In the US as in every other country, the unions are part of the system of class oppression. For three decades they have pursued a policy of compromise and concessions that has produced a catastrophe for the workers. Every cave-in by the unions—the Chrysler bailout of 1979, the destruction of PATCO in 1981, the wave of union-busting in the 1980s, the series of industrial bankruptcies in the ‘80s and ‘90s, Obama’s wage-cutting restructuring of Chrysler and General Motors—has led to even more brutal attacks.
The bankruptcy of Detroit is part of a global policy. In Greece, Spain and across Europe governments are carrying out similar attacks on the working class. Mass poverty and unemployment, the destruction of jobs and the elimination of social services—these are the conditions dictated by the banks in country after country.
The ruling class anticipates social opposition. That is precisely why, as they have been escalating their social attacks on the working class, they have been creating the framework of a police state.
The Obama administration is carrying out a wholesale attack on the US Constitution. Former National Security Agency contractor Edward Snowden has exposed a secret and illegal system of state surveillance of every American and hundreds of millions of people around the world. The response of the US government is to organize an international manhunt to capture or kill Snowden while charging him, as well as whistle-blower Bradley Manning, with espionage.
The working class of the US and the world is at a turning point. The struggle of Detroit workers is of urgent concern to workers nationally and internationally. The entire planet is blighted by criminal syndicates of bankers and speculators, who have on their payroll the political establishment of every country.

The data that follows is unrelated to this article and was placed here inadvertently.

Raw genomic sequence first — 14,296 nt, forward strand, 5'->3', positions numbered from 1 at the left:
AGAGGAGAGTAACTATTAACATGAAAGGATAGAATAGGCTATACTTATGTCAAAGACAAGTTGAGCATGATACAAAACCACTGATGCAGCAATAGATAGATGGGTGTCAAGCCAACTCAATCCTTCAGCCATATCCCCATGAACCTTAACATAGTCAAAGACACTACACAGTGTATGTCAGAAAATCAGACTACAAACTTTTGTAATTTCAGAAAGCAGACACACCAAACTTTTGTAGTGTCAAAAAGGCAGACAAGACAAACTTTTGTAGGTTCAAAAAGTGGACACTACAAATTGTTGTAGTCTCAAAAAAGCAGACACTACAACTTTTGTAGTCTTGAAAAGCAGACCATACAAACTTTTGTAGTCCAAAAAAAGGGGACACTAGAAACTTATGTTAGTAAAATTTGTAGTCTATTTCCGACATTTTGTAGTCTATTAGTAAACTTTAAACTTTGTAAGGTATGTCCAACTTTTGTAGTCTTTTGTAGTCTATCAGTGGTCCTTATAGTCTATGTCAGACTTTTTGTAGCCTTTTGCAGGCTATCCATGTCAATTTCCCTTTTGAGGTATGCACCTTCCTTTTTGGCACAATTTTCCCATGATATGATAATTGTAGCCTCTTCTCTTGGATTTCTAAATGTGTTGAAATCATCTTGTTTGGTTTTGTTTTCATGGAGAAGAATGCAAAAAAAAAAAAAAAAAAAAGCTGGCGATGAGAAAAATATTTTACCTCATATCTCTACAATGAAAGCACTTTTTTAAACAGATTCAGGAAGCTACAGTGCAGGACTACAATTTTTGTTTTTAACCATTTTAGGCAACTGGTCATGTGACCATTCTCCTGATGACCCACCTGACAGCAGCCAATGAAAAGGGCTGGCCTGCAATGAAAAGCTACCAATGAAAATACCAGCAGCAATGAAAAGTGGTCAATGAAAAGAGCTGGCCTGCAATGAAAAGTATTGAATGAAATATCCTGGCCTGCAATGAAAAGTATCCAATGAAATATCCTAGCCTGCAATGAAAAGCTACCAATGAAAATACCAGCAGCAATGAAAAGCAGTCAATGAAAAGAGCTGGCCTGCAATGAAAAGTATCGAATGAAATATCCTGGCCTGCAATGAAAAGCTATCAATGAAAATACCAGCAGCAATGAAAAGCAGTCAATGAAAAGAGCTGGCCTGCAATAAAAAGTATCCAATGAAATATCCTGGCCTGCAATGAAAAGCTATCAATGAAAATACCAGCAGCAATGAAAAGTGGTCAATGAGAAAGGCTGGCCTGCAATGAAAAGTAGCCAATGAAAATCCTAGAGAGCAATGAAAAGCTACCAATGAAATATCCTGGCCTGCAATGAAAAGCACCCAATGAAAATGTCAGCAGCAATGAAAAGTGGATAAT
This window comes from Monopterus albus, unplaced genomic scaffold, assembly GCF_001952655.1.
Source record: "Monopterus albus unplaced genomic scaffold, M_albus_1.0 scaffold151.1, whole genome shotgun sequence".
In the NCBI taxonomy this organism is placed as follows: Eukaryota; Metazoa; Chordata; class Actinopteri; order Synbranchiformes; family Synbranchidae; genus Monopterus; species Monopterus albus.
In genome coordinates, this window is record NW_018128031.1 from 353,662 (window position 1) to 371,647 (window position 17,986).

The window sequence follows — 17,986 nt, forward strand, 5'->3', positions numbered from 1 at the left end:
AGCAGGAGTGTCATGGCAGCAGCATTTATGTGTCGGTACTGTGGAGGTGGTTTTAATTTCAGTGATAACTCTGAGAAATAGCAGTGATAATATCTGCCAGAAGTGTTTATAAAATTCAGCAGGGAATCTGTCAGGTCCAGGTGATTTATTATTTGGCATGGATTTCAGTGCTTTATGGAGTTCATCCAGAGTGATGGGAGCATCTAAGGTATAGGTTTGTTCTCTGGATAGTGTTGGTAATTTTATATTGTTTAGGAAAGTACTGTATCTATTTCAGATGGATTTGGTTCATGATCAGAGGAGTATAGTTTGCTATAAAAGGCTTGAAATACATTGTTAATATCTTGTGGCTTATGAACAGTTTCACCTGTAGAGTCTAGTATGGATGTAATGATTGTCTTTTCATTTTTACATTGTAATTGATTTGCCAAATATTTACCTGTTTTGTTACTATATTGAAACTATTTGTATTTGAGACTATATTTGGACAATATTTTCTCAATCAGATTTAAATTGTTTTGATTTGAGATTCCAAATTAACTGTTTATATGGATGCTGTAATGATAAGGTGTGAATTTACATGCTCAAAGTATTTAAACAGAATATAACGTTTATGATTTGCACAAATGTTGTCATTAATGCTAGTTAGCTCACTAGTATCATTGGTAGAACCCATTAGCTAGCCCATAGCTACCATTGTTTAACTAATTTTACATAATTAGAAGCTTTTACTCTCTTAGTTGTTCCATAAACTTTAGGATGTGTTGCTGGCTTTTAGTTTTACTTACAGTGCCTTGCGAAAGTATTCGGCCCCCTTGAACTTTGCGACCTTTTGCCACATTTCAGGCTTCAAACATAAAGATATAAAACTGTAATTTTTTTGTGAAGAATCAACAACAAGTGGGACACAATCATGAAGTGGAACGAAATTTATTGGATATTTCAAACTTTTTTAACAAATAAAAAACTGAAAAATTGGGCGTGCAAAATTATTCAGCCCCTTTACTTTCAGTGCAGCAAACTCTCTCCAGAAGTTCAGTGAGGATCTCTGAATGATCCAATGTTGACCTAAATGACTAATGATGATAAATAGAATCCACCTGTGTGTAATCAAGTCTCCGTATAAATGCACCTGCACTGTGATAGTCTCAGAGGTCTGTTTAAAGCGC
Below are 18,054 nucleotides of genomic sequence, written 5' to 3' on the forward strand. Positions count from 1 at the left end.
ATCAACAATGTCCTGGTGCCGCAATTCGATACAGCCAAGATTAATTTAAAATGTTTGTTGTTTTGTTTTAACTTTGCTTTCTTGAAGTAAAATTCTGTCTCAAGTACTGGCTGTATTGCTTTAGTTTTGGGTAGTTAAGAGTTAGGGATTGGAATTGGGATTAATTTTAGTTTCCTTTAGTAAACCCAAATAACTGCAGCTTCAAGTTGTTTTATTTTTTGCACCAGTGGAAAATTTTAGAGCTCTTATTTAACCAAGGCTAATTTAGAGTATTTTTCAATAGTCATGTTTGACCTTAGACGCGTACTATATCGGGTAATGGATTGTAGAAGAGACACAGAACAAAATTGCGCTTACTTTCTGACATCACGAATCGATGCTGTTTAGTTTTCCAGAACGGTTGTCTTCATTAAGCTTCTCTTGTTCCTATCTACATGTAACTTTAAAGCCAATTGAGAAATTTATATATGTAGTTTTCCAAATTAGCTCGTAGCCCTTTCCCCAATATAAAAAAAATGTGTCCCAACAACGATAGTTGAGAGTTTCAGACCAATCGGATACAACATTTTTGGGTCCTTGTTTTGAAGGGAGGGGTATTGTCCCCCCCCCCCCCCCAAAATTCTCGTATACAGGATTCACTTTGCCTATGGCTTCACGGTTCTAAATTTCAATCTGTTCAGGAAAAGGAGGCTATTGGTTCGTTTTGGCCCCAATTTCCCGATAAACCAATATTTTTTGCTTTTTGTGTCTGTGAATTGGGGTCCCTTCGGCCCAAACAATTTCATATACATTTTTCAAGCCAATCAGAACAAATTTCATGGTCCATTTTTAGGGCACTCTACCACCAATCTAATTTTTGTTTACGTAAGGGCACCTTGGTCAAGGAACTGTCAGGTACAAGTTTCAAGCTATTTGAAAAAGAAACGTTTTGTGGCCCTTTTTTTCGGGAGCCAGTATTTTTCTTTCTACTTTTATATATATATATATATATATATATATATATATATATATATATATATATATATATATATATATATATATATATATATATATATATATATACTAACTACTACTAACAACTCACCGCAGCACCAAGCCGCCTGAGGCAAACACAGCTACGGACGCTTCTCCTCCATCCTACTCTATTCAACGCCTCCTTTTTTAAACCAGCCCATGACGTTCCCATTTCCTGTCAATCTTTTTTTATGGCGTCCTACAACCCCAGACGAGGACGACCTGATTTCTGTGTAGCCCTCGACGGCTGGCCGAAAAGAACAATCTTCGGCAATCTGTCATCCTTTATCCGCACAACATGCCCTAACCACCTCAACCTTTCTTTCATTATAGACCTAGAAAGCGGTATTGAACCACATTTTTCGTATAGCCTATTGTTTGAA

It is impossible to reconcile the most basic needs of working people with capitalism. A system that cannot meet basic social needs must be abolished.
Vital steps can and must be taken by workers in Detroit to oppose the bankruptcy and the destruction of jobs, pensions, health care and basic social services. But these steps must be linked to a national and international struggle for socialism.
The Socialist Equality Party calls on workers in Detroit to adopt the following principles as the basis for a struggle in defense of their social and democratic rights:
First, the categorical rejection of the bankruptcy and all demands for cuts, sacrifices or concessions from working people.
A campaign to mobilize all sections of the working class against the emergency manager, the City Council, the mayor, the governor and the bankers who stand behind them.
The organization of independent committees of workers and youth—independent of the Democratic Party and the unions—at work locations, colleges, schools and in neighborhoods throughout the city. These committees should organize demonstrations and prepare the way for a general strike of the working class in Detroit.
The demands of the movement should include the ousting of the emergency manager and the replacement of the City Council with a Council of Workers.
The city’s debts to the bankers must be repudiated and the major bondholders expropriated, so that their ill-gotten wealth can be used to provide jobs at decent pay, rebuild the schools, provide decent housing and medical care, and expand access to recreation, art and culture.
The banks and auto companies must be nationalized and turned into publicly owned entities, under the democratic control of the working population.
Under conditions of growing social anger, the key is for workers to take the offensive and develop a movement completely independent of and opposed to the existing political and economic system. The Socialist Equality Party urges workers to adopt its program and make it the basis of mass struggle.